Since we moved from the 14th arrondissement in Paris my journey into work has changed significantly. No longer a 10 minute walk down past the nice boulangerie, the selection of cafes (including the one opposite the market where they do a nice cous-cous on Sunday), the market itself on Wednesday, the chemists, two supermarkets and the butcher before descending into the depths of the metro at Plaisance. After that I had to commit myself to the less than perfect metro line 13. All of the lines have a reputation – need I say that 13 has the worst? And with some justification too. After 4 stops I would arrive at the penultimate stop with 150m to reach the front door of the office.
To many readers (sorry, THE reader), this must sound like an idyllic trip. However in the dead of winter, dodging the dog poo, trudging through a few inches of soggy snow and being blown by the icy wind running along rue d’Alesia, it sometimes lacked charm!
So what now, now that we are living in Maisons Laffitte? Now my morning starts 30 minutes earlier and kicks off with a brisk 5 minute bike ride to the local station. My most elderly Dutch bike (another expat but an enforced one) looks very tatty and undesirable but is equipped with a solid Dutch lock and chain to ensure it is still waiting for me in the evening. The bike racks are like most other things in Maisons Laffitte – well made and well looked after with a decent and efficient roof too. My ride is mostly alongside the railway so I can see the trains that I have no hope in catching as well as those that I can make a valiant effort to miss.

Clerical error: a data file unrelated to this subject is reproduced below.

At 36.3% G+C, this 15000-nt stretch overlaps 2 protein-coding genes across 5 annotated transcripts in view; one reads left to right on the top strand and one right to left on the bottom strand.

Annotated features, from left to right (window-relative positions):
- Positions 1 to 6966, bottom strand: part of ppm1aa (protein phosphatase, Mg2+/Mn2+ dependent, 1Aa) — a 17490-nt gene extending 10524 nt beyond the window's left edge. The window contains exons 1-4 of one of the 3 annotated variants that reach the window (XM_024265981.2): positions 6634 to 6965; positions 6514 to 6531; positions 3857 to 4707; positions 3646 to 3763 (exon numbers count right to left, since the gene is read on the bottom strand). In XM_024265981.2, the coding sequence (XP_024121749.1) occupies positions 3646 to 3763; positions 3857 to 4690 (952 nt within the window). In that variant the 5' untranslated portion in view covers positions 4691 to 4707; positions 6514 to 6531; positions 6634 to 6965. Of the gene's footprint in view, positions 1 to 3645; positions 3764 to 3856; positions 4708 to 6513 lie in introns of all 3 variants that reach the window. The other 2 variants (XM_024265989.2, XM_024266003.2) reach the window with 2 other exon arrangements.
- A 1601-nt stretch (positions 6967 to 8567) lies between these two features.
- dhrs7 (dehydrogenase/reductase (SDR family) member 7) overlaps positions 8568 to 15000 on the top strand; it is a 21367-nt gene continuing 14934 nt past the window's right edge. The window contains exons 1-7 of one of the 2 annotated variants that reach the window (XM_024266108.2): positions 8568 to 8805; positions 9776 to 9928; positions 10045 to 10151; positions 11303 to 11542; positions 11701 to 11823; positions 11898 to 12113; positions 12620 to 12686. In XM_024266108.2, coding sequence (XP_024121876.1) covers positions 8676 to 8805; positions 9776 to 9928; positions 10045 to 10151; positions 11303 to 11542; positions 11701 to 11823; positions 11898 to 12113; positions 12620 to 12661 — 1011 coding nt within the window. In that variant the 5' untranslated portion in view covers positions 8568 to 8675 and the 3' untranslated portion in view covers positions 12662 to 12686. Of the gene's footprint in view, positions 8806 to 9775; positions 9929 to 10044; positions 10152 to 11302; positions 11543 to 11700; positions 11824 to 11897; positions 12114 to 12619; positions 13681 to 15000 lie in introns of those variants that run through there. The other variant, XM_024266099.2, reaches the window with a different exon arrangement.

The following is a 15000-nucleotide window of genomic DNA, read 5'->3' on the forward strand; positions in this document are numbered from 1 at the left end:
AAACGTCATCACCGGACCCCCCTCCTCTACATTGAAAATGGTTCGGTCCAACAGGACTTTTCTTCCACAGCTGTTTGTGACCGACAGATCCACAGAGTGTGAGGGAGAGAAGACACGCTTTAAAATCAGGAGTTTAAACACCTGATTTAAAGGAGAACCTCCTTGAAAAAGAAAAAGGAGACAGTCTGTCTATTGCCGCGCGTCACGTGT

Shackling a bike takes a finite time and always longer if the train is waiting. Once I get onto the station I have a multiple choice worthy of any mathematical conundrum and one that really needs a computer program developed to solve it:
The TER (a part of the regional rail system attached to the national service or SNCF – Sociètes Nationale de Chemins de Fer Francais, known to us as kids as the SnerKuff) comes every 10 minutes at :03, :13, etc and takes me to Gare St Lazare in about 30 minutes. This is followed by a single trip on the line 13 to work (yes, the unreliable one) for a 55 minute trip on average – if it all works.
The RER comes every 10 minutes too but on the 10, 20 etc minutes past the hour and then I have to catch line 6 and a final bit of line 13 to get there. Total time is about 45 to 50 minutes. And then there are yet further criteria – the TER almost always guarantees me a seat whereas the RER varies from an occasional seat through to a serious crush. However my choice is usually simple – the train in hand is worth more than many that are about to come!
Once aboard, the trips vary too. Both share the same route until Nanterre where the lines diverge. This part is partly pretty and gentrified suburbs, part modern industrial landscape, part big city outskirts. After Nanterre the RER descends underground past the major termini of la Defence and Charles de Gaulle-Etoile where I get off. From there it is an underground existence on metro line 6 until we exit from Passy, back to the overground to cross the Seine and my morning view of the Eifel tower.
This is my second change to catch ine 13 and the final underground bit until re-emerging just before my stop.
The TER that we left at Nanterre continues along normal tracks in a typical railway landscape until St Lazare where there is a brisk 5 minute walk along the platform and down into the depths to find the line 13, not to re-emerge until my destination.
Coming home in the evening is another story altogether and usually involves a brief stop at Sartrouville to switch trains.
So which do I prefer? Each has its own merits – the RER has tourist views and daylight but the TER allows me to read or look at the overnight emails.
See what you think from the pictures all taken from my camera phone at various points over several days.